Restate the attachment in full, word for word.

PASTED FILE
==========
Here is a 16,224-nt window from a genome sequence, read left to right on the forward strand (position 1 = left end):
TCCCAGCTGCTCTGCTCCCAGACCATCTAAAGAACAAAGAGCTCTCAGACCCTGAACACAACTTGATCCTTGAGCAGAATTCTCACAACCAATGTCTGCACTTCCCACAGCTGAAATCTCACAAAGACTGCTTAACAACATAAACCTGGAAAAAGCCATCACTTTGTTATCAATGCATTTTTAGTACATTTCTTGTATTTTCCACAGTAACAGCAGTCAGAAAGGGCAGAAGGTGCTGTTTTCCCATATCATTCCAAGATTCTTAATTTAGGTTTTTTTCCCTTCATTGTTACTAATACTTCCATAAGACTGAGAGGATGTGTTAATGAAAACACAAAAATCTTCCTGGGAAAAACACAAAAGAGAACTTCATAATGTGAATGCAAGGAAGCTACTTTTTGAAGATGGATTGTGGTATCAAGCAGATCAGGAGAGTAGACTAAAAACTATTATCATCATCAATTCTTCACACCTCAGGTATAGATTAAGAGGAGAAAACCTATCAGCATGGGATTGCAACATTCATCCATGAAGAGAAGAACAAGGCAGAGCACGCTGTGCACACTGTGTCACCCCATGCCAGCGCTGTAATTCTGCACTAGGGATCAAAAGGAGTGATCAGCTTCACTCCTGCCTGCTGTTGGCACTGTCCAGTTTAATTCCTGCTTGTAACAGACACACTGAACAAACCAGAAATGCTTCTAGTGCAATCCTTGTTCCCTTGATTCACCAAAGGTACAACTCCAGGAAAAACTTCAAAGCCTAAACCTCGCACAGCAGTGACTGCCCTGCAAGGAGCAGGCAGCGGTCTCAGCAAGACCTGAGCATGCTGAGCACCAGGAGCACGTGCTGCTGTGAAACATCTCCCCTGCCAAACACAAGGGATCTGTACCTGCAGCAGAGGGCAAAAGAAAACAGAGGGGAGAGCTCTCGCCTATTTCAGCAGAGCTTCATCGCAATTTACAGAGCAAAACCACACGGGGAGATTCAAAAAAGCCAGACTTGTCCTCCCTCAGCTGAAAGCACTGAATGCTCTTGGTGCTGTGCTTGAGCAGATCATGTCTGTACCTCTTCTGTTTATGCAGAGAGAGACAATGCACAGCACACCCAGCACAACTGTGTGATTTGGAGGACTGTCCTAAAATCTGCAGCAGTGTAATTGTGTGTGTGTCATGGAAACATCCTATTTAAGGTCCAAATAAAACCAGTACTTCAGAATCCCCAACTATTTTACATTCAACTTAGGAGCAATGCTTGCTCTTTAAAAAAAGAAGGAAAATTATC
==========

Here is a 16,224-nt window from a genome sequence, read left to right on the forward strand (position 1 = left end):
TCCCAGCTGCTCTGCTCCCAGACCATCTAAAGAACAAAGAGCTCTCAGACCCTGAACACAACTTGATCCTTGAGCAGAATTCTCACAACCAATGTCTGCACTTCCCACAGCTGAAATCTCACAAAGACTGCTTAACAACATAAACCTGGAAAAAGCCATCACTTTGTTATCAATGCATTTTTAGTACATTTCTTGTATTTTCCACAGTAACAGCAGTCAGAAAGGGCAGAAGGTGCTGTTTTCCCATATCATTCCAAGATTCTTAATTTAGGTTTTTTTCCCTTCATTGTTACTAATACTTCCATAAGACTGAGAGGATGTGTTAATGAAAACACAAAAATCTTCCTGGGAAAAACACAAAAGAGAACTTCATAATGTGAATGCAAGGAAGCTACTTTTTGAAGATGGATTGTGGTATCAAGCAGATCAGGAGAGTAGACTAAAAACTATTATCATCATCAATTCTTCACACCTCAGGTATAGATTAAGAGGAGAAAACCTATCAGCATGGGATTGCAACATTCATCCATGAAGAGAAGAACAAGGCAGAGCACGCTGTGCACACTGTGTCACCCCATGCCAGCGCTGTAATTCTGCACTAGGGATCAAAAGGAGTGATCAGCTTCACTCCTGCCTGCTGTTGGCACTGTCCAGTTTAATTCCTGCTTGTAACAGACACACTGAACAAACCAGAAATGCTTCTAGTGCAATCCTTGTTCCCTTGATTCACCAAAGGTACAACTCCAGGAAAAACTTCAAAGCCTAAACCTCGCACAGCAGTGACTGCCCTGCAAGGAGCAGGCAGCGGTCTCAGCAAGACCTGAGCATGCTGAGCACCAGGAGCACGTGCTGCTGTGAAACATCTCCCCTGCCAAACACAAGGGATCTGTACCTGCAGCAGAGGGCAAAAGAAAACAGAGGGGAGAGCTCTCGCCTATTTCAGCAGAGCTTCATCGCAATTTACAGAGCAAAACCACACGGGGAGATTCAAAAAAGCCAGACTTGTCCTCCCTCAGCTGAAAGCACTGAATGCTCTTGGTGCTGTGCTTGAGCAGATCATGTCTGTACCTCTTCTGTTTATGCAGAGAGAGACAATGCACAGCACACCCAGCACAACTGTGTGATTTGGAGGACTGTCCTAAAATCTGCAGCAGTGTAATTGTGTGTGTGTCATGGAAACATCCTATTTAAGGTCCAAATAAAACCAGTACTTCAGAATCCCCAACTATTTTACATTCAACTTAGGAGCAATGCTTGCTCTTTAAAAAAAGAAGGAAAATTATC